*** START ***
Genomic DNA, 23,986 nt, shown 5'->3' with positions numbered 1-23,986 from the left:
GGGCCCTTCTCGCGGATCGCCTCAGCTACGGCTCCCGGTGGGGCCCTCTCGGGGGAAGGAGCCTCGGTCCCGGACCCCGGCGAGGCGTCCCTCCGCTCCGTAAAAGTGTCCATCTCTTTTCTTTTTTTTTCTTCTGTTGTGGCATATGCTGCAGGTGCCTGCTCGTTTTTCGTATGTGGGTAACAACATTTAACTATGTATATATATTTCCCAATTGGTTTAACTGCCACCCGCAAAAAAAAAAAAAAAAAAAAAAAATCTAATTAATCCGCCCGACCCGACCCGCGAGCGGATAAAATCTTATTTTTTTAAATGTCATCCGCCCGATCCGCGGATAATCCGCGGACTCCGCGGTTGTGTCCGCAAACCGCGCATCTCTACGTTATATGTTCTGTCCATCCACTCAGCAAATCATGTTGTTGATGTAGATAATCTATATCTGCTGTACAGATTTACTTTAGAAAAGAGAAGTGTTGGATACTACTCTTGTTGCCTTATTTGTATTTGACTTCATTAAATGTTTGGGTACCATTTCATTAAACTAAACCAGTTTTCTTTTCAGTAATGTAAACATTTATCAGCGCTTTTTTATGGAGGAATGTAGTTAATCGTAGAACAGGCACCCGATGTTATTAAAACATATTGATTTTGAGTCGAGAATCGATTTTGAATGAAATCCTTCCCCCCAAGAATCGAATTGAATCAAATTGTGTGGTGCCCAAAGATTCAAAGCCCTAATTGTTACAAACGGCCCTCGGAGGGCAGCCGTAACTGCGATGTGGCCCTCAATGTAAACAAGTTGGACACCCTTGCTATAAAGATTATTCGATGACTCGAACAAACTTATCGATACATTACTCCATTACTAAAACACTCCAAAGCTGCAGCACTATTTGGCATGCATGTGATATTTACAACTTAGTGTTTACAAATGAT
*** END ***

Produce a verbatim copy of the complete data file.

Genomic DNA, 23,986 nt, shown 5'->3' with positions numbered 1-23,986 from the left:
GGGCCCTTCTCGCGGATCGCCTCAGCTACGGCTCCCGGTGGGGCCCTCTCGGGGGAAGGAGCCTCGGTCCCGGACCCCGGCGAGGCGTCCCTCCGCTCCGTAAAAGTGTCCATCTCTTTTCTTTTTTTTTCTTCTGTTGTGGCATATGCTGCAGGTGCCTGCTCGTTTTTCGTATGTGGGTAACAACATTTAACTATGTATATATATTTCCCAATTGGTTTAACTGCCACCCGCAAAAAAAAAAAAAAAAAAAAAAAATCTAATTAATCCGCCCGACCCGACCCGCGAGCGGATAAAATCTTATTTTTTTAAATGTCATCCGCCCGATCCGCGGATAATCCGCGGACTCCGCGGTTGTGTCCGCAAACCGCGCATCTCTACGTTATATGTTCTGTCCATCCACTCAGCAAATCATGTTGTTGATGTAGATAATCTATATCTGCTGTACAGATTTACTTTAGAAAAGAGAAGTGTTGGATACTACTCTTGTTGCCTTATTTGTATTTGACTTCATTAAATGTTTGGGTACCATTTCATTAAACTAAACCAGTTTTCTTTTCAGTAATGTAAACATTTATCAGCGCTTTTTTATGGAGGAATGTAGTTAATCGTAGAACAGGCACCCGATGTTATTAAAACATATTGATTTTGAGTCGAGAATCGATTTTGAATGAAATCCTTCCCCCCAAGAATCGAATTGAATCAAATTGTGTGGTGCCCAAAGATTCAAAGCCCTAATTGTTACAAACGGCCCTCGGAGGGCAGCCGTAACTGCGATGTGGCCCTCAATGTAAACAAGTTGGACACCCTTGCTATAAAGATTATTCGATGACTCGAACAAACTTATCGATACATTACTCCATTACTAAAACACTCCAAAGCTGCAGCACTATTTGGCATGCATGTGATATTTACAACTTAGTGTTTACAAATGAT